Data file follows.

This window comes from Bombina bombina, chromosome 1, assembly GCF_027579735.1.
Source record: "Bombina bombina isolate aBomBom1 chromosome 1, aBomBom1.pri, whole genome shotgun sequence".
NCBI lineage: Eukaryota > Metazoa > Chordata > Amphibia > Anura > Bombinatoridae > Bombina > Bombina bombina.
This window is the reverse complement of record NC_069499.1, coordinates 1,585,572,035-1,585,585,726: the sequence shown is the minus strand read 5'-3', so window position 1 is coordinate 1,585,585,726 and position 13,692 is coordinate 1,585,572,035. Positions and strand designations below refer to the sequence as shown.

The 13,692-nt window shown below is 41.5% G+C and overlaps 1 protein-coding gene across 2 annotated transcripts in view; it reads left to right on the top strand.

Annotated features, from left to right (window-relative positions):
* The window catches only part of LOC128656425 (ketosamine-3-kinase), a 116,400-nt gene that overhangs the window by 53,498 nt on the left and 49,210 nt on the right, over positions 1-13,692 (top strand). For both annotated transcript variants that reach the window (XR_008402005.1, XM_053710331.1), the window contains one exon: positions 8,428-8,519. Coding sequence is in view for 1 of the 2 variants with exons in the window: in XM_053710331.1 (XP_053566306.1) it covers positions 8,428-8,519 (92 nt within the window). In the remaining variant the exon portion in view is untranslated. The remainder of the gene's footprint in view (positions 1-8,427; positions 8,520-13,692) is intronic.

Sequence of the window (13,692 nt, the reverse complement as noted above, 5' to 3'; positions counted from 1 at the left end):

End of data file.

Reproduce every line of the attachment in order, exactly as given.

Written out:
This window comes from Bombina bombina, chromosome 1, assembly GCF_027579735.1.
Source record: "Bombina bombina isolate aBomBom1 chromosome 1, aBomBom1.pri, whole genome shotgun sequence".
NCBI lineage: Eukaryota > Metazoa > Chordata > Amphibia > Anura > Bombinatoridae > Bombina > Bombina bombina.
This window is the reverse complement of record NC_069499.1, coordinates 1,585,572,035-1,585,585,726: the sequence shown is the minus strand read 5'-3', so window position 1 is coordinate 1,585,585,726 and position 13,692 is coordinate 1,585,572,035. Positions and strand designations below refer to the sequence as shown.

The 13,692-nt window shown below is 41.5% G+C and overlaps 1 protein-coding gene across 2 annotated transcripts in view; it reads left to right on the top strand.

Annotated features, from left to right (window-relative positions):
* The window catches only part of LOC128656425 (ketosamine-3-kinase), a 116,400-nt gene that overhangs the window by 53,498 nt on the left and 49,210 nt on the right, over positions 1-13,692 (top strand). For both annotated transcript variants that reach the window (XR_008402005.1, XM_053710331.1), the window contains one exon: positions 8,428-8,519. Coding sequence is in view for 1 of the 2 variants with exons in the window: in XM_053710331.1 (XP_053566306.1) it covers positions 8,428-8,519 (92 nt within the window). In the remaining variant the exon portion in view is untranslated. The remainder of the gene's footprint in view (positions 1-8,427; positions 8,520-13,692) is intronic.

Sequence of the window (13,692 nt, the reverse complement as noted above, 5' to 3'; positions counted from 1 at the left end):